For those of you who don’t know what underpainting is, it’s a technique that most formal painters learn when painting landscapes, portraits and other realistic art pieces. In general, it’s the first draft of a painting, after the background. Usually, painters will start out painting their whole canvas a light, neutral color, such as light pink, beige, light blue, etc. Next, they will paint in lines and blocks of color where the brightest brights and the darkest darks are located in the piece. What you are often left with is a painting that resembles the person or scene, but looks like a negative of a photo, or the subject in the extremes of dark and light.
Sometimes, there will be more than one underpainting, but typically what’s next are layers of refining and detail, adding in the middle tones and smoothing over the gaps and changes between lights and darks in the piece. Finally at the end, a final touch of highlights, like the glint in the eyes or from the hair and then maybe a glaze or two.
This is just one example of the painting process that is usually used when working on long term paintings.
Not everyone paints this way, sometimes I paint quick and fast, creating the painting all in one session without refining or layers. Other times, with abstract paintings, underpainting doesn’t even apply. It’s different for everyone and every situation. For the process of this large landscape painting, I went through even a more complex process because I started out not knowing what I wanted to paint. First it had drastic color and texture, even with oddball earrings attached. Once I decided on doing a landscape, I had to paint my underpainting over the riot of color, which still managed to mix into the white of my underpainting.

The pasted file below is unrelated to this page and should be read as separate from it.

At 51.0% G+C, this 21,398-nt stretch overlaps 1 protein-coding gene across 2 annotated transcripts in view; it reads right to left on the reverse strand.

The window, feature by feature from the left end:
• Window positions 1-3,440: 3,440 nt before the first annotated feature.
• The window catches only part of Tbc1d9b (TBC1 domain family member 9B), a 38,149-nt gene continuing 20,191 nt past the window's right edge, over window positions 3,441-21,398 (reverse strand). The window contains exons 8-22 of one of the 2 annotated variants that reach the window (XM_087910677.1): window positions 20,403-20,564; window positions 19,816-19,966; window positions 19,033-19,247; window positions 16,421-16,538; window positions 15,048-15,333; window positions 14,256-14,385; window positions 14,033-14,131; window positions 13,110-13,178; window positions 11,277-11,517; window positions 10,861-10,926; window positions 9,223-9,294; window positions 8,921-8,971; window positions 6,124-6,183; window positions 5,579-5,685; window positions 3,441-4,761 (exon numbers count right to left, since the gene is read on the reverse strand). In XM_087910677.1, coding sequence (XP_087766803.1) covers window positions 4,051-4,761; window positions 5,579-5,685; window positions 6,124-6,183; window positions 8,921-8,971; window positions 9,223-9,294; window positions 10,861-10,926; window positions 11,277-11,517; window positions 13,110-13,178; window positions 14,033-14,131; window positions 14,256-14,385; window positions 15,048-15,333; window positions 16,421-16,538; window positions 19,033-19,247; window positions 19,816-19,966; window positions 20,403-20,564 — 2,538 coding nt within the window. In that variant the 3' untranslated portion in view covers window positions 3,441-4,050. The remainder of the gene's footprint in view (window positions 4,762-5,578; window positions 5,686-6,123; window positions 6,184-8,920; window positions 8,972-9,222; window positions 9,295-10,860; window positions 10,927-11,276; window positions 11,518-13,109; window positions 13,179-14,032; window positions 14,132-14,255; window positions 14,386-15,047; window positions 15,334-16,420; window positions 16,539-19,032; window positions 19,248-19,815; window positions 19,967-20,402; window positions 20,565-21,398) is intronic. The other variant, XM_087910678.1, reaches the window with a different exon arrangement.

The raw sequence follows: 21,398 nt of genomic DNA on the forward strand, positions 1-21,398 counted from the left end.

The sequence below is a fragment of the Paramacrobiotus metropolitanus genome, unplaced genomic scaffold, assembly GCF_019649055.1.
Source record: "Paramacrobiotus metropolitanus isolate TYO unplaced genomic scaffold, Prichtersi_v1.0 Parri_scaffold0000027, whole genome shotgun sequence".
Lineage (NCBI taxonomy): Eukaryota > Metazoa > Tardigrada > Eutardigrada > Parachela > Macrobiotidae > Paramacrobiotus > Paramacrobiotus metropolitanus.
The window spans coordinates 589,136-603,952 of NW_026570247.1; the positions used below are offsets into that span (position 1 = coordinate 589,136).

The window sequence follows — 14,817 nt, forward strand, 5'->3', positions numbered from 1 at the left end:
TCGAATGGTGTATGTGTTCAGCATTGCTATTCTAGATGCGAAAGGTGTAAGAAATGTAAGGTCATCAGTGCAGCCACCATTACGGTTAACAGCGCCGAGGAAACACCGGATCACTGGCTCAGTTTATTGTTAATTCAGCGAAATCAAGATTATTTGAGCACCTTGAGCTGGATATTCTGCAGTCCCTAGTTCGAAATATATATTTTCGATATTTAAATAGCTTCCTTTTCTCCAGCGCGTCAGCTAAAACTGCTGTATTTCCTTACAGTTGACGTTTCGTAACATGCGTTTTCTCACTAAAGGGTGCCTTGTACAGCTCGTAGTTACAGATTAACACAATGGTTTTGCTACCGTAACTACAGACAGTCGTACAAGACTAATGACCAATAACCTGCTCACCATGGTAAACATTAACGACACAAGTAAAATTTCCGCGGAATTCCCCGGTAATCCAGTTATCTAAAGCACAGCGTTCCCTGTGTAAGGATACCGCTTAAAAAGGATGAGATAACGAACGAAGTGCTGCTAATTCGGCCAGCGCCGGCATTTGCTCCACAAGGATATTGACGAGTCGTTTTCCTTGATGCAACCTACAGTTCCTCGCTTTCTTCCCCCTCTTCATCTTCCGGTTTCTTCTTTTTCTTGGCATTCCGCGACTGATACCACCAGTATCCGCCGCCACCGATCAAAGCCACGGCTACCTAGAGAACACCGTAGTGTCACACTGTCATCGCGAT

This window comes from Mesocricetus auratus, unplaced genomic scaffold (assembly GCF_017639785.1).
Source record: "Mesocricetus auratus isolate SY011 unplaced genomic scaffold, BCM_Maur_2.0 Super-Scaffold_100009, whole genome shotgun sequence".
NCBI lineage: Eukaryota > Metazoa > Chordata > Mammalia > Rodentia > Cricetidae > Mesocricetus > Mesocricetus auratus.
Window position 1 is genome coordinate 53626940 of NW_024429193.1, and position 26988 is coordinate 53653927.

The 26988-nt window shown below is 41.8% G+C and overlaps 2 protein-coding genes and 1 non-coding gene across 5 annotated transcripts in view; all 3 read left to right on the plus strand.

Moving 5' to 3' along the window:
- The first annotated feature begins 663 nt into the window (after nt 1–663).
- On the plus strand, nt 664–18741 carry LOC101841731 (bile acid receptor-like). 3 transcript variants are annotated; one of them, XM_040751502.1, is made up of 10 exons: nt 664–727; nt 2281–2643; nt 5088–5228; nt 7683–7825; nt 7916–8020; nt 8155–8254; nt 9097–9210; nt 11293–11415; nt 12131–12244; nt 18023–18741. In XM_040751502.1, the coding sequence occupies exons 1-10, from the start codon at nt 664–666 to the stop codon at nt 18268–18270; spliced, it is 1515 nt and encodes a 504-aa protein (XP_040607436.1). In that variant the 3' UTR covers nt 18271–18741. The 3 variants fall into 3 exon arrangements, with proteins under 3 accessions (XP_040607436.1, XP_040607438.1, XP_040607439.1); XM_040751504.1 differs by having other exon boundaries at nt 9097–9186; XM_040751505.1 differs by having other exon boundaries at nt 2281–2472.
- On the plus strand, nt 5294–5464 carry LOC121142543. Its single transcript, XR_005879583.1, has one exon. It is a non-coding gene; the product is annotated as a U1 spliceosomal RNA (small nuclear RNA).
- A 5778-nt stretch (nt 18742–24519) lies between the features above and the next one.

However, painting over such a colorful, abstract beginning has given my landscape character that wouldn’t have been there before: strange texture, cracking, and unrelated objects in weird places. Although I now know what I want to paint, it’s still a mystery as to what it will be in the end!